NGYL is a developmental lacrosse program for girls in grades 1-8 who live in and/or attend school in Needham. Our primary season is in the Spring, though we often provide Fall clinics and workshops as well.
Our Spring season runs from April 1st through mid-June and provides opportunities for girls to participate in clinic programs (younger grades), travel teams (older grades), and select travel teams (older grades).
Please check our website regularly for updates and information, including links to summer lacrosse programs, club teams and other resources for parents, players and coaches.
Beginning January 1, 2020, all protective eyewear must be SEI certified to the current ASTM lacrosse standard F3077 in order to be regarded as legal for play.
MEMO ON GIRLS’ LACROSSE EYEWEAR COMPLIANCE SEI CERTIFICATION AND MARKINGS FOR 2020 PLAYING SEASON Effective January 1, 2020 all eyewear must be SEI certified to the current ASTM F3077 standard and listed on the SEI website (SEI Link) to be legal for play for the 2020 season, for both youth and high school level play. All manufacturers must mark product produced on and after January 1, 2020 with the appropriate ASTM standard requirement and SEI mark (see below). At the High School level, eyewear worn on the field must be SEI certified and listed on the SEI site, however it does not have to have the SEI mark on it for the 2020 season. At the Youth level, the eyewear worn on the field must be SEI certified and listed on the SEI site and must have the SEI mark of certification for the 2020 season. For a list of products that meet the F3077 standard and are SEI certified go to SEInet.org/search.htm and use the pull-down menu for US Lacrosse and look under Eye Protection for Women’s Lacrosse
Are you a new lacrosse player trying to figure out what equipment you need?
Are you an existing player who would like to upgrade her stick from the one you bought 4 years ago?
Required Lacrosse Equipment
Women’s lacrosse stick
A complete women’s stick (shaft and strung head)
Expensive sticks are designed for experienced players who are looking for a specific set of attributes, some of which make them hard to use for newer players
The regulations around stringing have been liberalized in the past few years (mesh is now legal in the women’s game), but you must have a stick for women’s lacrosse
For younger (grades 1-6) players
We generally recommend against purchasing a “youth” stick – your young player will be better served by growing into a standard stick
Do NOT purchase a “mini” stick
The shaft of the stick can be cut down if it is interfering with your player’s throwing/catching/cradling action, but please wait until the first practice to get your coach’s input before cutting the shaft
An entry-level complete stick typically costs $35-$50.
Most manufacturers offer “Beginner” or “Starter” packages with an entry-level stick and goggles (in a range of colors), plus either a stick bag or backpack (generally in the $80-$100 range)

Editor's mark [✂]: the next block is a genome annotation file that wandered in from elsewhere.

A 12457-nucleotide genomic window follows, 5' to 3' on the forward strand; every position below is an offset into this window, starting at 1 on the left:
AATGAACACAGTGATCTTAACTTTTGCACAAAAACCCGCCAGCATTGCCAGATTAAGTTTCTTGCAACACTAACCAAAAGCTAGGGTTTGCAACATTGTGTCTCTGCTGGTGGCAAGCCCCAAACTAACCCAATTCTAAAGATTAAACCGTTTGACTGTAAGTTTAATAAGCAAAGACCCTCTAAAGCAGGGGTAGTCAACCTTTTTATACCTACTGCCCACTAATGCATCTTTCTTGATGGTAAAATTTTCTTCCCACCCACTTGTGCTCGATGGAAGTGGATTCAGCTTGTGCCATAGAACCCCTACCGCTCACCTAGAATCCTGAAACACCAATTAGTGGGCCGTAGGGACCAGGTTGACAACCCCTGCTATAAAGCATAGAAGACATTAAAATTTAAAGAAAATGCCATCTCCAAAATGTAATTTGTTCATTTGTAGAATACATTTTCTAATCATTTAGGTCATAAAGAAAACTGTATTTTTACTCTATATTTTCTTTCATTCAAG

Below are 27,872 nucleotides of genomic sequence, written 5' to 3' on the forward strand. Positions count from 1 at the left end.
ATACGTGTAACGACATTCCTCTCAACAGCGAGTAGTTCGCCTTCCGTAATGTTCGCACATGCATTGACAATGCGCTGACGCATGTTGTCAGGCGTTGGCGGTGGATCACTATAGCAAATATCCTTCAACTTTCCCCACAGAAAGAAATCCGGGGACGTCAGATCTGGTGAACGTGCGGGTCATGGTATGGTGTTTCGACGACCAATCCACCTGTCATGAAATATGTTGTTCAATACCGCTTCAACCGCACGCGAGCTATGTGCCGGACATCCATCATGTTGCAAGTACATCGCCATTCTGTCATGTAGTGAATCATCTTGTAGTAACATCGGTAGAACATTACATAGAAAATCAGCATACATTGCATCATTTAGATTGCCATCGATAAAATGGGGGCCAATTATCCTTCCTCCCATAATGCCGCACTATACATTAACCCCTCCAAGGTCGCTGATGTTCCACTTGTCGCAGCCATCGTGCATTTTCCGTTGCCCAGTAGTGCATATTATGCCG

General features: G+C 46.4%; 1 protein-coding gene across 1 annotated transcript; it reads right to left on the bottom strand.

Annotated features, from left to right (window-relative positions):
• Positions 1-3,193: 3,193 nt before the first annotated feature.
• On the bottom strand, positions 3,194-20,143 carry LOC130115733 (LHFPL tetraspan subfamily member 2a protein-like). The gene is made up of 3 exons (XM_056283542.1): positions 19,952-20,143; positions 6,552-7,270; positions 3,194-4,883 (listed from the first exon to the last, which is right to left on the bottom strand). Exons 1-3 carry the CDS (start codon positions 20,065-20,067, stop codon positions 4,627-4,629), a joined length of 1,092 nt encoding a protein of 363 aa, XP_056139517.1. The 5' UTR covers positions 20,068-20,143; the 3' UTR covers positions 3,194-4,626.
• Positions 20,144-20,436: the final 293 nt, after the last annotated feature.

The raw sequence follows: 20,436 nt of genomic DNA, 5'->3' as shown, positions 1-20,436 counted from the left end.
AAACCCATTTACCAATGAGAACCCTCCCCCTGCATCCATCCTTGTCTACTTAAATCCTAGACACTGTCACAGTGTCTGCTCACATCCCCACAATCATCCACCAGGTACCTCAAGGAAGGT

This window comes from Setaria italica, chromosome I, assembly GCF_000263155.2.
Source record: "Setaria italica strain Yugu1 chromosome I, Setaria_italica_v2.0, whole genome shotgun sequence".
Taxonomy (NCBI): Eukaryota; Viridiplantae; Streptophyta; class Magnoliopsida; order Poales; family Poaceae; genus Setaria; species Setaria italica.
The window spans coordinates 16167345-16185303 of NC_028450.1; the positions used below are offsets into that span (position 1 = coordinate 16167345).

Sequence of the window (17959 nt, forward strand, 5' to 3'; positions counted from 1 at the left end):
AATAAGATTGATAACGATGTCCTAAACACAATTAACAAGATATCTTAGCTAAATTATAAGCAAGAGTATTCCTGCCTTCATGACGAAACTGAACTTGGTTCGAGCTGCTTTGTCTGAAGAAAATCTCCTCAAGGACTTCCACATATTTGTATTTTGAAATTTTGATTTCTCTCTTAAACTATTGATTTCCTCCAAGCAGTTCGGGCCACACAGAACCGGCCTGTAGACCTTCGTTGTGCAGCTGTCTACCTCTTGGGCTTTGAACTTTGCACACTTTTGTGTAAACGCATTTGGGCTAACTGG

For older (grades 7-8) players
If your player might be interested in playing in high school, consider a higher-end stick
Composite shafts are available range of shapes and sizes, and feel warmer during cold practices
Heads designed to optimize for different skills, such as ground balls, accurate shooting, quick release, etc. are available
A mid-range complete stick is typically in the $70-$140 range
Beginning in 2020, all field players must wear protective eye gear that is SEI certified to meet the ASTM F3077 standard
You can find a list of approved lacrosse goggles here on the US Lacrosse website
It has been our experience that “mini” or “youth” goggles are often too small, even for younger players
Lacrosse goggles have a rigid frame/cage that can be very uncomfortable if ill-fitting – it is a good idea to have your player try on the goggles before purchase (remember, they are worn for the entire practice and games)
All players must use a mouthguard
Mouthguards must be colored (other than white)
For field players, no straps or tabs may protrude from the mouthguard
Most mouthguards can be molded to your player’s mouth at home, but this type of mouthguard is not appropriate for players with braces
Non-moldable mouthguards are available for players with braces
Consider a hard case for your player’s mouthguard – wet mouthguards and plastic baggies are frequently a poor combination
It is a good idea to have a backup mouthguard in your player’s gear – they cannot play without one and mouthguards are frequently lost or chewed into bits
Footwear: our teams play on natural grass and artificial turf fields
Soccer or lacrosse cleats are suitable for all surfaces, wet or dry
Sneakers generally work well on dry grass and turf, but can be dangerously slippery when conditions are wet
Turf shoes are great for wet or dry turf or dry grass, but can be slippery on wet grass
Gloves: girls’ lacrosse gloves (or any light glove with a non-slippery palm) can be helpful during cold practices and games – boys’ lacrosse gloves are not appropriate
Balls: NGYL supplies balls for practices and games, but consider purchasing a few for your player to use at home (but leave these at home – we have yet to find a way to mark balls in a way that stays legible after more than a few minutes of use)
Parents or siblings can help their player with catching/throwing skills at home – if you have a lacrosse stick, great, but a parent or sibling with a baseball/softball mitt is a great practice partner
Clothing: Your registration fee includes a uniform for your player, but clothing layers are necessary for cold conditions (players may wear layers under their uniform during games)
Where To Shop
Metro-West lacrosse-focused stores
Lacrosse Unlimited (55 Central St., Wellesley)
Monkey Sports (949 Providence Hwy, Norwood)
Metro-West sporting goods stores with lacrosse gear